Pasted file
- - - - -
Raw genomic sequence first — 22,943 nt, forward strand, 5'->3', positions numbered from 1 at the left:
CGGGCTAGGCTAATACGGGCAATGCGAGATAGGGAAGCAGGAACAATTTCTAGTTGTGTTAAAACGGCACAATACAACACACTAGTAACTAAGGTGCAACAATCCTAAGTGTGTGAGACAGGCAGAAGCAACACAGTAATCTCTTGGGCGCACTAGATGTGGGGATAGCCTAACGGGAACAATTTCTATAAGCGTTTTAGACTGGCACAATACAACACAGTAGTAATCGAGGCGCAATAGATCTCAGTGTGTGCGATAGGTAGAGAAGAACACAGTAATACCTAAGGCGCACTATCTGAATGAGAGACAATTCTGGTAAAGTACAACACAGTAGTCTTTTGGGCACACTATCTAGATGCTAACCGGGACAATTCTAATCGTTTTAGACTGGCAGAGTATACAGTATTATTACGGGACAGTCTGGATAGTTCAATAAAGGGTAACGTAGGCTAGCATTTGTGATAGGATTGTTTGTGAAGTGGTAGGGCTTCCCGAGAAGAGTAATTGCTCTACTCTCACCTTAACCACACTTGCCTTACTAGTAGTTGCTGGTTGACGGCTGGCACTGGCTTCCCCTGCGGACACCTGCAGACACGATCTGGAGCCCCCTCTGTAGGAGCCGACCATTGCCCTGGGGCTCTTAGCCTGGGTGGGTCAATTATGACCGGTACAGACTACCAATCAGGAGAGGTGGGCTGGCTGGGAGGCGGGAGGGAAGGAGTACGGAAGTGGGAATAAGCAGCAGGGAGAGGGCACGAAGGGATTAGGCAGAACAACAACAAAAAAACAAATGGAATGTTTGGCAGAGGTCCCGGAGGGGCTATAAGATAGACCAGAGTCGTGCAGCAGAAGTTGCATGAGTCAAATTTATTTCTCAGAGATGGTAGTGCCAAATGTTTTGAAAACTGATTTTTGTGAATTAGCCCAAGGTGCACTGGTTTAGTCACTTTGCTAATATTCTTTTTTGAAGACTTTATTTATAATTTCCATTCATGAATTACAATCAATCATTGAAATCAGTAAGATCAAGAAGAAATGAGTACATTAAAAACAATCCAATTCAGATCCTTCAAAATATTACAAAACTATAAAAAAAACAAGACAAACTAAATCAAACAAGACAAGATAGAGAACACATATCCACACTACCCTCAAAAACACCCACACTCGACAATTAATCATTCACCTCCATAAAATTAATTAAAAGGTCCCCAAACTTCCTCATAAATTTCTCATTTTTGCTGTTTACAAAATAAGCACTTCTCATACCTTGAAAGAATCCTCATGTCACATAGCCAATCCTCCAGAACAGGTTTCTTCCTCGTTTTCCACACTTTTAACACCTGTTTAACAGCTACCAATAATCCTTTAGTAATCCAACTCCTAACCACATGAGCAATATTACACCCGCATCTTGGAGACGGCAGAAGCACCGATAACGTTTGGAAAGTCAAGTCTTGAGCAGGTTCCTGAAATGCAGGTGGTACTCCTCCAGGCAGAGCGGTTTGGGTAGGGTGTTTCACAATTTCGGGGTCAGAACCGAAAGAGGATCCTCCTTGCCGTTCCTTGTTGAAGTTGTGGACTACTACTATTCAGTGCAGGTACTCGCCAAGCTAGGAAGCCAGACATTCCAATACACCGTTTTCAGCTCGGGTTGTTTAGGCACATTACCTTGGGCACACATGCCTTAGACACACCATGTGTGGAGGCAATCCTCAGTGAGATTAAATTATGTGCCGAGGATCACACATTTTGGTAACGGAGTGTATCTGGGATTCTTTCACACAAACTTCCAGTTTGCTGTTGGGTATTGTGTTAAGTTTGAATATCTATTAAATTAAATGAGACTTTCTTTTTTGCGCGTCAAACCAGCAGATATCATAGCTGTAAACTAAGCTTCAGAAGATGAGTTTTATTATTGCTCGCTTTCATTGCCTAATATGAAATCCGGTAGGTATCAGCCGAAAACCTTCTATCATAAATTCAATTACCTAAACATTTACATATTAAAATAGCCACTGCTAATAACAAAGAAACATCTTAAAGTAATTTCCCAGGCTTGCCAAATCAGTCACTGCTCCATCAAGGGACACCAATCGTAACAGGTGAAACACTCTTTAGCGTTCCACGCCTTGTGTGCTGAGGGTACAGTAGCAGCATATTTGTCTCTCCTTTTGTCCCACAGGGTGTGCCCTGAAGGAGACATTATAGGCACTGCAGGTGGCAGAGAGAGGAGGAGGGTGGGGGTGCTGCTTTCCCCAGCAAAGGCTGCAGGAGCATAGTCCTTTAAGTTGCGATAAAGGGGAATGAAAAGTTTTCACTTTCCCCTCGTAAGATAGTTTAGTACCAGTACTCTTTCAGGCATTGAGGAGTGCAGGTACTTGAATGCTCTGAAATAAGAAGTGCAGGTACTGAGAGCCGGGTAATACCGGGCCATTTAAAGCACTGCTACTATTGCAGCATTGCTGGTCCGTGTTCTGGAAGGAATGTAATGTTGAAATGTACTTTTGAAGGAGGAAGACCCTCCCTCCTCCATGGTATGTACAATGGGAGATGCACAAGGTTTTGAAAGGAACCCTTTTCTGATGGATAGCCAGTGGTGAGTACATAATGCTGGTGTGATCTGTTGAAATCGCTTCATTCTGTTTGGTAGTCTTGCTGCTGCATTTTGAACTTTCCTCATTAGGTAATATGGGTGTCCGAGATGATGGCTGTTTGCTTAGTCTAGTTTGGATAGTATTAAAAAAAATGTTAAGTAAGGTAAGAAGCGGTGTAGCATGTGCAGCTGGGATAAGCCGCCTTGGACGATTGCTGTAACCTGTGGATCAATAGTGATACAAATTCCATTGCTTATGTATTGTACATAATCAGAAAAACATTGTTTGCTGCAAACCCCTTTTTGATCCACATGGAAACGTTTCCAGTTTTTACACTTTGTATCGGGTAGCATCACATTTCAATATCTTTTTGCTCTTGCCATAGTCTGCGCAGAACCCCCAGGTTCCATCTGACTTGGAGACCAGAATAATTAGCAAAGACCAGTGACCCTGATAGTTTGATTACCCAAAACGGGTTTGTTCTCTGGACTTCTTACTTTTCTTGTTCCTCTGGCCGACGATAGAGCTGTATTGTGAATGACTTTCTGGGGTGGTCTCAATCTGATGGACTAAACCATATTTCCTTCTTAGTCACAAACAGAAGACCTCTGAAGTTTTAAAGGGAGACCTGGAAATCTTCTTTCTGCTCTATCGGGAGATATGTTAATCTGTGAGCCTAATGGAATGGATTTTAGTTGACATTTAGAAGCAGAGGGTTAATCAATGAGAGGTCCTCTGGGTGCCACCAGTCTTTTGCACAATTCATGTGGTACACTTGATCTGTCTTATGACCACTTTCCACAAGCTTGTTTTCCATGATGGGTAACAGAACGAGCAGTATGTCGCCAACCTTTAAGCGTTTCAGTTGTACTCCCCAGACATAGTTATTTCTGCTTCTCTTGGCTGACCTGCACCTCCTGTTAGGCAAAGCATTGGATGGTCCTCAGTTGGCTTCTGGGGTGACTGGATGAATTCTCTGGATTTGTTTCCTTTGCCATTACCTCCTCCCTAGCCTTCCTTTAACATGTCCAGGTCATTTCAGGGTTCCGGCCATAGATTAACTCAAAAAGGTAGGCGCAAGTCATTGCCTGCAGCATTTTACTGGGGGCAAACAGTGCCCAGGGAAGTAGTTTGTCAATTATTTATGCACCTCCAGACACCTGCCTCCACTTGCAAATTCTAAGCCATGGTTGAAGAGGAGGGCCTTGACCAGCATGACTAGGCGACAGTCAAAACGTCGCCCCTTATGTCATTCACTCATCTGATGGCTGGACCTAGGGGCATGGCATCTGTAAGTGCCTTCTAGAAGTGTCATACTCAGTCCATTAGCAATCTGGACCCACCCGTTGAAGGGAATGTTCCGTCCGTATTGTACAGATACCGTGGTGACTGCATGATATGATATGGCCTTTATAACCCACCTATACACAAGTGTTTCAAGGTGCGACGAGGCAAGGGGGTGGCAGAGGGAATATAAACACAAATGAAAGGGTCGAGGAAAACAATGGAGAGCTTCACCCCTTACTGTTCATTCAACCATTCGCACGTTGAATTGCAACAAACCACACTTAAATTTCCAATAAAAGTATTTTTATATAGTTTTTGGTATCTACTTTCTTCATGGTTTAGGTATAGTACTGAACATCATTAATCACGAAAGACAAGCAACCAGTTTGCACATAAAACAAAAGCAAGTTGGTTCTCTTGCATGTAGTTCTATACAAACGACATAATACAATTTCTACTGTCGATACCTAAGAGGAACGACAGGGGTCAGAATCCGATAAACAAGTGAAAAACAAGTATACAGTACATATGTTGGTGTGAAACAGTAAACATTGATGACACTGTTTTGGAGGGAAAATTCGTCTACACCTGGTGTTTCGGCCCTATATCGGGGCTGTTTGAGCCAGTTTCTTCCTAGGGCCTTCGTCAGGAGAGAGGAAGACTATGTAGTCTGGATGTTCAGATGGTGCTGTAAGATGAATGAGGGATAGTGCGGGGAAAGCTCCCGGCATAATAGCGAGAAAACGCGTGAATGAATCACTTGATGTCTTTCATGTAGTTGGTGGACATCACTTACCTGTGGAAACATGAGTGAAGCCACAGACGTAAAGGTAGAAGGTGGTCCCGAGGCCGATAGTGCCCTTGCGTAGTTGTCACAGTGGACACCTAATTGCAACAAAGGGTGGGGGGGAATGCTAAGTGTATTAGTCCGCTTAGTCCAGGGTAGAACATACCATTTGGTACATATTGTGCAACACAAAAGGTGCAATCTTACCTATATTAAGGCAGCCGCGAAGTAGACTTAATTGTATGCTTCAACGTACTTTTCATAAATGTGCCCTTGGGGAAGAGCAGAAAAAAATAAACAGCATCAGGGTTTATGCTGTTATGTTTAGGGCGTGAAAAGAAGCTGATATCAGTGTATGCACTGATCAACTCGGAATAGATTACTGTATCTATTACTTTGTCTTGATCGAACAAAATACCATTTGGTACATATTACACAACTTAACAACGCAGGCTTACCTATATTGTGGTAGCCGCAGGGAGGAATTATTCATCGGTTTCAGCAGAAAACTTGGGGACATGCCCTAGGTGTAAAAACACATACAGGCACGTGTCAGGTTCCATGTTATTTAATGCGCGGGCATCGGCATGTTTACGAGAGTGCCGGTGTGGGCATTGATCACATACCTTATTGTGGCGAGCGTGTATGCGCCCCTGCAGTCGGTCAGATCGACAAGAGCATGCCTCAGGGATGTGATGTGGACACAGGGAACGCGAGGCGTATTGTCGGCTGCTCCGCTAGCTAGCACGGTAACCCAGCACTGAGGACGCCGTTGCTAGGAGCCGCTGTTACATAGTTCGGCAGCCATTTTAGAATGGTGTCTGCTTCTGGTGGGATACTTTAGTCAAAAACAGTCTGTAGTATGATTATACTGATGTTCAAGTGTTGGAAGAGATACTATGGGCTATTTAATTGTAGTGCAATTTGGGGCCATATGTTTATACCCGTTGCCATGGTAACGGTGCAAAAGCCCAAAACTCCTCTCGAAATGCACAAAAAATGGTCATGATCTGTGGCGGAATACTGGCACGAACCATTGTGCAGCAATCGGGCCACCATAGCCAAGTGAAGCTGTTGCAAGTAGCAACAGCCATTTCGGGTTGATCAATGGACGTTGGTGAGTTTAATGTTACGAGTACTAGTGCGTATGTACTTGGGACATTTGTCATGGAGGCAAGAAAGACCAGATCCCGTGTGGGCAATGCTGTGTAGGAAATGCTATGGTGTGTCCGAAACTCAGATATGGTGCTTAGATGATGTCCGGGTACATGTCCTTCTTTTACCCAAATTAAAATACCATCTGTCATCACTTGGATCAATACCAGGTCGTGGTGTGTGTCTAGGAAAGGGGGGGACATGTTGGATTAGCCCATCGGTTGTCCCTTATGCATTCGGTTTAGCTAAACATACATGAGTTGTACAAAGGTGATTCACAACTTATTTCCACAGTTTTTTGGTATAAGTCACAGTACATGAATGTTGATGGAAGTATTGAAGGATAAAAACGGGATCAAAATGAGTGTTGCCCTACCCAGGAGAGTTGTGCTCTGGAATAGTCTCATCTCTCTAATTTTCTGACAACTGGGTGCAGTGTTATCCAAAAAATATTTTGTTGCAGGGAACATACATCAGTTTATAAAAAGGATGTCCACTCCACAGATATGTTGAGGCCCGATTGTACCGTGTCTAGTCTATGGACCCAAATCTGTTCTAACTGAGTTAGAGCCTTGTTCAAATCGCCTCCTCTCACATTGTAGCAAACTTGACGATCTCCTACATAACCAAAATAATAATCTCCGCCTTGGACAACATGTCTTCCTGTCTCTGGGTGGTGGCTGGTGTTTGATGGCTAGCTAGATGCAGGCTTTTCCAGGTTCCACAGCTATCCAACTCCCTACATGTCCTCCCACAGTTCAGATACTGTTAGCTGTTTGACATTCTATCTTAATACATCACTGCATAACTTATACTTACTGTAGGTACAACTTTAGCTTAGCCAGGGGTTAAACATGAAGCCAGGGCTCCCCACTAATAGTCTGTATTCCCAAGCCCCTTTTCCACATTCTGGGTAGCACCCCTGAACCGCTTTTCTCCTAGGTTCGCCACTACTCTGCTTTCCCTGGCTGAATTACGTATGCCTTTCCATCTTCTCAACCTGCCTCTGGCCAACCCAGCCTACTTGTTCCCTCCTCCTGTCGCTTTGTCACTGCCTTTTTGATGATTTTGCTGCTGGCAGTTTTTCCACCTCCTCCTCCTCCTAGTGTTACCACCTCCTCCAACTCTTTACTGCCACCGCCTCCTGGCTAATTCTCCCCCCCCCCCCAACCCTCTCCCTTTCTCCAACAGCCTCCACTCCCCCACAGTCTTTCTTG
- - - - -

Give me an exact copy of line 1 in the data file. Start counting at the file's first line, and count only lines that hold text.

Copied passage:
Raw genomic sequence first — 22,943 nt, forward strand, 5'->3', positions numbered from 1 at the left: